Reporting from Grand Bois, La. — The trucks came at night, ferrying load after load of oil-field waste from Alabama to the US Liquids disposal facility in this tiny south Louisiana settlement.
For the oil company, it was an easy decision: Exxon's drilling and production waste was classified as hazardous under Alabama law. Its disposal there would cost about $100 a barrel. In Louisiana, however, the chemical waste could be dumped into open pits at a cost of $8 a barrel.
The US Liquids plant is across a two-lane highway from Clarice Friloux's property, which backs up to an alligator-filled bayou. Now, 16 years after her struggling community took oil giant Exxon to court to stop the toxic discharge, little has changed. Even though the citizens of Grand Bois won the court case and helped change state laws, their battle against big oil continues.
In Louisiana, towns like this are the exception. The state is replete with communities that took on oil interests but failed to get energy companies to clean up their air, land and water.
Tangled with 83,000 miles of pipeline, home to the nation's largest oil refinery and an 85-mile corridor of petrochemical factories, Louisiana has sacrificed much in the name of oil, including part of the biologically rich wetlands that nourish its seafood industry and protect its cities from storms.
Friloux and others question what the state and its people have gained from that uncommon devotion.
Return to business
Louisiana's oil fealty has been a persistent backdrop to the drama sparked by BP's Gulf of Mexico well blowout April 20. With the well capped and slicks vanishing from the state's waters, Louisiana wants to get back to business. And by and large, that business is drilling.
The oil and gas industry bankrolls 14% of the state's budget through royalties and other fees, and its total economic impact, according to a 2007 industry-commissioned study, amounts to $70 billion, directly or indirectly supporting 320,000 jobs. People may argue over the industry's figures, but few disagree that energy jobs are dear to a state that otherwise struggles to create jobs.
Such numbers go a long way toward explaining Louisiana's evolving reaction to the BP blowout. State and local officials quickly condemned the federal government — not BP — for its response. Lately, they have insisted that the Obama administration's moratorium on deep-water drilling in the gulf will devastate the state's economy.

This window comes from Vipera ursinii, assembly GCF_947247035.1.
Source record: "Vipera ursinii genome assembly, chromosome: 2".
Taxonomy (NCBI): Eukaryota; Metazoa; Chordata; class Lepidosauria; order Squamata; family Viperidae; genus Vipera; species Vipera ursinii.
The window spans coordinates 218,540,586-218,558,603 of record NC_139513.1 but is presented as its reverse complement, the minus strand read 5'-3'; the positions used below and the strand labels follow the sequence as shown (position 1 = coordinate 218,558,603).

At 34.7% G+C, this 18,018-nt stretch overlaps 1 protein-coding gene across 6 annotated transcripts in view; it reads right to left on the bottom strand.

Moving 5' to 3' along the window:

Jim Welsh, commissioner of conservation in the state Department of Natural Resources, is blunt about it: "We are an energy state; there's no doubt about it," he said. "This is what we do in this state."
Oliver Houck, professor of environmental law at Tulane University in New Orleans, called the industry's control over public dialogue "corrosive."
"You won't find any power center in Louisiana taking a critical stance on oil," Houck said. "It's simply not possible."
It did not surprise Friloux that the documented cases of skin rashes, burning eyes, respiratory problems and other illnesses that swept over Grand Bois' 300 residents in 1994 were met with official indifference.
"I said: 'Look, guys, these people are poisoning us. What can we do?' " Friloux said recently, sitting on her porch on a stiflingly muggy day and gazing at the waste pits across the road.
"What I found out is that people are scared," she said. "Oil and gas companies run Louisiana. Our politicians get their pockets lined. Sixty miles south of Bourbon Street and this is what's going on. No one would believe you. And it still goes on."
Since the blowout on the Deepwater Horizon rig, the world's attention has been trained on the waters 50 miles from Louisiana's coast. But a turn of 180 degrees shows the fuller footprint of a century of aggressive energy prospecting: stands of piney forests cleared to make way for gas fields and thousands of miles of wetlands converted into watery highways.
On a per-capita basis, Louisiana has the highest volume of toxic chemicals in the country. The energy infrastructure that followed the state's first gushing well in 1901 has transformed it into an industrial powerhouse, converting a stretch of the Mississippi River from Baton Rouge to New Orleans into "chemical alley." Some residents refer to it as "cancer alley."
Louisianans like to say they get their hands dirty for the rest of the country, and they are still rolling up their sleeves. The latest strike, the Haynesville Shale formation in Louisiana's northwest corner, is projected to become the nation's top-producing natural gas field, bringing in an estimated $150 million a year in tax revenue.
The process to uncouple gas from the deep shale, called hydraulic fracturing, is the same extraction method that left ranchers in Wyoming with tap water that could be ignited, stock ponds that sicken livestock and wells that became poisonous.